50. Tamás Hoffmann, Senior Research Fellow, Centre for Social Sciences Institute for Legal Studies; Associate Professor, Corvinus University of Budapest, Hungary
  51. Duncan B. Hollis, Laura H. Carnell Professor of Law, Temple University School of Law
  52. María José Cervell Hortal, Professor of Public International Law, University of Murcia, Spain
  53. Deborah Housen-Couriel, The Federmann Cyber Security Research Center at the Hebrew University of Jerusalem; Chief Legal Officer and VP Regulation at Konfidas Digital Ltd.  
  54. Mark Weston Janis, William F Starr Professor of Law, University of Connecticut; formerly Reader in Law & Fellow of Exeter College, University of Oxford
  55. Derek Jinks, A.W. Walker Centennial Chair, University of Texas School of Law
  56. Kate Jones, Associate Fellow, Chatham House
  57. Chimène Keitner, Alfred & Hanna Fromm Professor of International Law, UC Hastings School of Law, San Francisco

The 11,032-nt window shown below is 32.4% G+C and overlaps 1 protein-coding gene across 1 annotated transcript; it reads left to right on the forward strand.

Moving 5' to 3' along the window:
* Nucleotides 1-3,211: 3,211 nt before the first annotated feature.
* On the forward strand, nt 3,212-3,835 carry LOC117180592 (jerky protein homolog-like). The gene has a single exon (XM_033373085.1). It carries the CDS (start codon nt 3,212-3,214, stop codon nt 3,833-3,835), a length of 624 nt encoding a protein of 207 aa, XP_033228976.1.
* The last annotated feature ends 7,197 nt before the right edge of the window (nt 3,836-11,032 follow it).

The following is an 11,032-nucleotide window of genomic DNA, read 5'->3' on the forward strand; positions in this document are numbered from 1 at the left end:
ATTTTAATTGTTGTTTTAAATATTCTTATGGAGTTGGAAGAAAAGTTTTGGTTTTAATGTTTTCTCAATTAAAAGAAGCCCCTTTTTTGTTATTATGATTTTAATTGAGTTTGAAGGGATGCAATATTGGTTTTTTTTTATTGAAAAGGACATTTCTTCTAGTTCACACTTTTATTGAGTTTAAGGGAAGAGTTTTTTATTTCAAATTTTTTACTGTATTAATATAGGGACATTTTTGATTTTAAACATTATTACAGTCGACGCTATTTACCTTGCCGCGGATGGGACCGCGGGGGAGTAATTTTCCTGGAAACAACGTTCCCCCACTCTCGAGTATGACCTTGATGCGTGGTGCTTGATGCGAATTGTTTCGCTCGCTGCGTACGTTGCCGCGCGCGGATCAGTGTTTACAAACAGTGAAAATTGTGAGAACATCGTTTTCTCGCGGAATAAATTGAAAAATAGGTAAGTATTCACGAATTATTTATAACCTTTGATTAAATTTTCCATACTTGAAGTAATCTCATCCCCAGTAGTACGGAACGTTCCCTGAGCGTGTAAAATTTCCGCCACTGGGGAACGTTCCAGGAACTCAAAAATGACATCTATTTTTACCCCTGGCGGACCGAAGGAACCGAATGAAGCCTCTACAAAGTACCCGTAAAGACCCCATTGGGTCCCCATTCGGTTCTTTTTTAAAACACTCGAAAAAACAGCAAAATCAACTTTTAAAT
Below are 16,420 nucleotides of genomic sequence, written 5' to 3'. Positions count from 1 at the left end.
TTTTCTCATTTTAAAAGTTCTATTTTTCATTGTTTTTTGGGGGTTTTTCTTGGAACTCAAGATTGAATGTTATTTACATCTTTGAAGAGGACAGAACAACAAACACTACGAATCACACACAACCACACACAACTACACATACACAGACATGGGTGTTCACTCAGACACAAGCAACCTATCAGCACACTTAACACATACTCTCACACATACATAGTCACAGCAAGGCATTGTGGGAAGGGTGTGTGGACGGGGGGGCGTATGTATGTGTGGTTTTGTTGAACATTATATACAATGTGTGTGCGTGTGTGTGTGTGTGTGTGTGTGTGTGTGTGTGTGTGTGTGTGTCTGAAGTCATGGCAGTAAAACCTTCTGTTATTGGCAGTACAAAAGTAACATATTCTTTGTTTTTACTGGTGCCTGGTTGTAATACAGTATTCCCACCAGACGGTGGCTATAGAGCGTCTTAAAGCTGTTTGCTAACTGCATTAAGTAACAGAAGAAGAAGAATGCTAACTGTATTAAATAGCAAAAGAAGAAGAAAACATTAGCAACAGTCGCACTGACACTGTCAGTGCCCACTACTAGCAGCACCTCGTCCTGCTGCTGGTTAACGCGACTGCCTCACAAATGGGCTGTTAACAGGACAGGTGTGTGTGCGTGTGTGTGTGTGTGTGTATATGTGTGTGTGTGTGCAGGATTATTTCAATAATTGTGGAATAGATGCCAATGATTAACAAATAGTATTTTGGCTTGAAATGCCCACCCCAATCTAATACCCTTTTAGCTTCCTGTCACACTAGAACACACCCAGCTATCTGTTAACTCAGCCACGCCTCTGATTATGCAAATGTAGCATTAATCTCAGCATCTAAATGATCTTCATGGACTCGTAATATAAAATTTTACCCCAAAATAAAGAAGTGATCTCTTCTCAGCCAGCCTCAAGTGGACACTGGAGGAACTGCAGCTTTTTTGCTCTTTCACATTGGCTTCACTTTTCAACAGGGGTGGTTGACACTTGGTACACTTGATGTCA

58. Ido Kilovaty, Associate Professor of Law, University of Tulsa College of Law
  59. Robert Kolb, Professor in Public International Law, University of Geneva
  60. Joanna Kulesza, tenured Professor of International Law and Internet Governance, University of Lodz, Poland
  61. Masahiro Kurosaki, Associate Professor of International Law and Director of the Study of Law, Security and Military Operations, National Defense Academy of Japan
  62. Henning Lahmann, Senior Researcher, Digital Society Institute, ESMT Berlin
  63. Kobi Leins, Senior Research Fellow in Digital Ethics, University of Melbourne
  64. Eliav Lieblich, Associate Professor, Buchmann Faculty of Law, Tel Aviv University
  65. Marco Longobardo, Lecturer in International Law, University of Westminster